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Global Capitalism Live Economic Update, January 2021: US Capitalism’s Decline and Desperate Efforts to Save It
In connection with Prof. Wolff’s discussion of the main topic above, he will also give short updates on: the US military intervention in elections; the economics of advertising; Trump’s political crash and lastly, Biden’s Economic “Team.”
Wolff: “Not wearing a mask is craziness. Climbing up the capitals wall, that's craziness too. But it would be a terrible mistake to give it some abstract theoretical explanation without understanding its roots in genuine real lived experience… The Biden administration wants to go back to the pre-Trump normal. The pre-Trump normal is how we got to Trump. You are creating the process that will deliver to us the next Trump whether his name is Cruz or Hawley or Trump or Pence… When I say "basic changes" here's what I mean. You've got to do something now to alter and end the absurd and obscene inequality in this society. That's not going to be done by marginal tax rate changes or giving everybody two thousand dollars… In 1923 no one ever heard of Adolf Hitler. He was sitting in a jail in Munich [after storming] a building in downtown Munich, Bavaria as the first step in what was planned to be a takeover of the entire German government. 10 years later, in 1933, he had done the organization [and was head of the German government]. Why? Because the capitalist system of Germany only got worse in the intervening 10 years. So Hitler's base only got larger… There is a lesson if you don't make the basic changes that are causing these social divisions and crises they will get worse.”
Economic Update: Noam Chomsky on Prospects and Tasks as 2021 Begins
This week, Professor Wolff gives updates on President-elect Biden's economic advisor "team", how Argentina's women's movement leads the defeat of the government and Roman Catholic Church oppositions to win legalized abortion and now targets other basic social changes, and how the deepening inequality of US wealth and income cause and reflect the growing gap between stock market prices and the depressed Main street US economy. The second half features an interview with Noam Chomsky on political and economic realities and possibilities facing us in 2021.
Wolff: "So, we have all this money being created... Where does the money go if it doesn't go into producing goods and services since the demand isn't there? It goes into the stock market, where it bids up the price of stocks, which is what the rich people are happy about because it makes them richer still.”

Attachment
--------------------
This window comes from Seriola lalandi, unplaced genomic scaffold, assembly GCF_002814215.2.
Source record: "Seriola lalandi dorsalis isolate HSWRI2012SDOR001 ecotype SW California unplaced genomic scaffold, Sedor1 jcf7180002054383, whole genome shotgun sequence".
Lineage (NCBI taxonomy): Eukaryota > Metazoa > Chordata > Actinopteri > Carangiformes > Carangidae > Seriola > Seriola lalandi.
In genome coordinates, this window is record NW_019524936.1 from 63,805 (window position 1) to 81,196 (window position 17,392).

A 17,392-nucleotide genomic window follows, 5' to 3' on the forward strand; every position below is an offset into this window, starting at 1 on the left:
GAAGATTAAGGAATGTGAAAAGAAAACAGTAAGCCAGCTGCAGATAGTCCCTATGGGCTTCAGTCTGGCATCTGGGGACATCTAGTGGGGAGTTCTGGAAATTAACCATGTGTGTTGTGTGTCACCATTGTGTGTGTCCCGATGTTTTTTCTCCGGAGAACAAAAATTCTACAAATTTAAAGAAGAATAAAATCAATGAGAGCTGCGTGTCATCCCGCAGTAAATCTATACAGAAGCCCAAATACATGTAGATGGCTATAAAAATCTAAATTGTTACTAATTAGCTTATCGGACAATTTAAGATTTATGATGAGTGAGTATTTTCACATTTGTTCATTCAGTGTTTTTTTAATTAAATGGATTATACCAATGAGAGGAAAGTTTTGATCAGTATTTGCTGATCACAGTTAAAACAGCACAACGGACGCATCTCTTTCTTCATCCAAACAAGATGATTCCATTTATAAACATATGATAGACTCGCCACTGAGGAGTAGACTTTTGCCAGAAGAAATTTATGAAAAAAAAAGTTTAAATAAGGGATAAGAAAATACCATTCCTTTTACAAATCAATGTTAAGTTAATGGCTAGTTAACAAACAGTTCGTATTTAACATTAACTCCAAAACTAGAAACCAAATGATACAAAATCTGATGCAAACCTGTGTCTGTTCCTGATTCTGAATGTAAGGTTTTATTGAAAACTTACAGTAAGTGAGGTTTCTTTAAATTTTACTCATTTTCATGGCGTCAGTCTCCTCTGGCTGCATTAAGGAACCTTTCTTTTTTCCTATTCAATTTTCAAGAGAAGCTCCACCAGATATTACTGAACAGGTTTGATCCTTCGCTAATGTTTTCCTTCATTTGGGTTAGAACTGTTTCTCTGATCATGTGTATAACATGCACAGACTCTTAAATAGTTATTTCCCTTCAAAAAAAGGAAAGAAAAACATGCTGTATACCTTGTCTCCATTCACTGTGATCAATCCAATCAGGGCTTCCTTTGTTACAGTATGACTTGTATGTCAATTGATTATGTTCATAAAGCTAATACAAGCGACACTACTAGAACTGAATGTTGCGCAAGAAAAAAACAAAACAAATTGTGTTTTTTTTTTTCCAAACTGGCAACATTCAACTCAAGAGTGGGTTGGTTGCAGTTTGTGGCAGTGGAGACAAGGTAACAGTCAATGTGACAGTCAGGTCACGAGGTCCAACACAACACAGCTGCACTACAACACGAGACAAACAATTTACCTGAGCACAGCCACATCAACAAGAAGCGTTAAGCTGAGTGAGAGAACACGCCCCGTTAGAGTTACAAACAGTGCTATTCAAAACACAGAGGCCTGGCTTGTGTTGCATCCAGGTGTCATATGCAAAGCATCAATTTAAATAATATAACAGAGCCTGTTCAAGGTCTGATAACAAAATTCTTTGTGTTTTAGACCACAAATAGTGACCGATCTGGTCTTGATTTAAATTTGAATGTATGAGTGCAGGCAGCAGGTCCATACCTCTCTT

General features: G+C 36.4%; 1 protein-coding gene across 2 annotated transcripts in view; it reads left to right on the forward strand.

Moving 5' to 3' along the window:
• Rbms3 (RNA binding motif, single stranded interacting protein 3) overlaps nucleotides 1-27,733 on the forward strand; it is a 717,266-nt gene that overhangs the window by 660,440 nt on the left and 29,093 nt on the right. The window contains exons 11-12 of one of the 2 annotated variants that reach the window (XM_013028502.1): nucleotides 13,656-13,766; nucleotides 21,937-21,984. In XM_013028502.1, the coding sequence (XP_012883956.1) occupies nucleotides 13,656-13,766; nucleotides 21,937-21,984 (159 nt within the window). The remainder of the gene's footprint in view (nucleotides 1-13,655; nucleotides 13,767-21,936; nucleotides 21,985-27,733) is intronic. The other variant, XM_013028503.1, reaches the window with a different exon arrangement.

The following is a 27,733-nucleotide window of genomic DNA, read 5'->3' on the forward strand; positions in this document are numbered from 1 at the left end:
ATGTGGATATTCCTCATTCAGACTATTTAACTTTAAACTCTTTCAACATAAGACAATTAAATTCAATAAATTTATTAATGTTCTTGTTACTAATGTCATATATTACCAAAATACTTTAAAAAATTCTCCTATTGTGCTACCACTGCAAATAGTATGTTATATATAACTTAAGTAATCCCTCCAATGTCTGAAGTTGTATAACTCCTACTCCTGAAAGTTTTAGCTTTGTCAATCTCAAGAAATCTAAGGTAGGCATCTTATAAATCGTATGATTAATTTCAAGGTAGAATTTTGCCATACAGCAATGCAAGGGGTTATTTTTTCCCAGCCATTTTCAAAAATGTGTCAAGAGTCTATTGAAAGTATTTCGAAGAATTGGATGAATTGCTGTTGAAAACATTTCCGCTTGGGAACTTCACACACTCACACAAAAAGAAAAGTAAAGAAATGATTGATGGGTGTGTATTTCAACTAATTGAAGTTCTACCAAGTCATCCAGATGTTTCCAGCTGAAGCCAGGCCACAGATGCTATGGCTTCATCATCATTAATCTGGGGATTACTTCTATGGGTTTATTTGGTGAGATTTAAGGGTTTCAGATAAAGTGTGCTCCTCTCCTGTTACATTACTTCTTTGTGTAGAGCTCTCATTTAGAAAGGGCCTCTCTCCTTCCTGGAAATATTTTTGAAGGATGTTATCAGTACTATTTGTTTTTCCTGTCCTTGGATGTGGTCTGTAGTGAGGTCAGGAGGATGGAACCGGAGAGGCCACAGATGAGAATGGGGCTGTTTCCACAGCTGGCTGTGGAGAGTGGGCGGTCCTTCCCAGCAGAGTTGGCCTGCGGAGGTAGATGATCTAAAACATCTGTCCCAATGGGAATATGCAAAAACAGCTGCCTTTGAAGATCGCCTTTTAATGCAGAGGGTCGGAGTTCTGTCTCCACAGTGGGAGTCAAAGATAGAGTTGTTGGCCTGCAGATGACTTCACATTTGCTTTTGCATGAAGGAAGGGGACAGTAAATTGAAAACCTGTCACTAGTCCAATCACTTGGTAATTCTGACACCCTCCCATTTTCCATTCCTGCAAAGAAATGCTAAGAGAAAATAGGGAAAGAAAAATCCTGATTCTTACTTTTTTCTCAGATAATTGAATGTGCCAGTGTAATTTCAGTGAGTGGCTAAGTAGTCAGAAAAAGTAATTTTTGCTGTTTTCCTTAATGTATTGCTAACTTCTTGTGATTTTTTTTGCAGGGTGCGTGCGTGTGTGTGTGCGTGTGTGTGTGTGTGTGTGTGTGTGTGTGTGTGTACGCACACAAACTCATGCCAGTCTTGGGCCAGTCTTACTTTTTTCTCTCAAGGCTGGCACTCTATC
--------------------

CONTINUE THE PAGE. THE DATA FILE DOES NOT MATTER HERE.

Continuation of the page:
Chomsky: "In the 1930s the system had broken down & there were essentially two ways out: fascism [&] social democracy... We're not in 1929, but there are some similarities & it could go either way."
Capitalism Hits Home: The Capitalist Commodification of Sex
On this week's show, Dr. Fraad and Prof. Forlano present some of the ways that sexual sales operate.The utter failure of America's sex education curriculum removes relationship and humanity from sexuality. Sexual need is hyped for men and forbidden for women. Sex becomes a scarce commodity that women can sell within our gender unequal capitalist society. This is part 3 of a 4 part series on the intersection of sex and capitalism.
Fraad: “And we have to remember that 40% of the high-end sex industry doesn't even involve sex. It just involves holding someone and talking to them... The capitalist culture means use everything as a commodity that you have. Sell it. Brand it. Sell it.”
Forlano: “The coaching industry is basically you knowing how to be a good friend and then you now sell that.”
Fraad: “Exactly. Capitalism reaches its tendrils in every aspect of our lives.”
AskProfWolff: How Rent Controls Can Solve Housing Shortages
A patron of Economic Update asks: "Today, my economics teacher was trying to argue that price controls (price ceilings and floors) on landlords somehow creates housing shortages because it widens demand to relatively lower income people. Do you believe his assertion is correct?" This is Professor Richard Wolff's video response.
Wolff: “When the wind is blowing in a certain ideological direction all kinds of silly things can be said which win nods of agreement by people who aren't really listening all that closely to the specific argument. Otherwise they would refute it but they like where it goes where it points what it's part of in terms of an ideological affirmation… There’s an easy fix which many many societies including the United States have found for precisely this situation. If the private sector doesn't invest in housing enough to provide decent housing at manageable rents for the population, number one the government builds, owns and operates housing. That's right. Public housing… Number two you can have the government subsidize communal or collective housing… There is no need whatsoever to fall for what landlords and their spokespersons are telling you. There is no one-way necessity that they be free to charge as much as they want… It's showing that the private way of going about it isn't working real well. So either the landlords have to take it on the chin, earn less so that the mass of people have housing, or else the government has to step in.”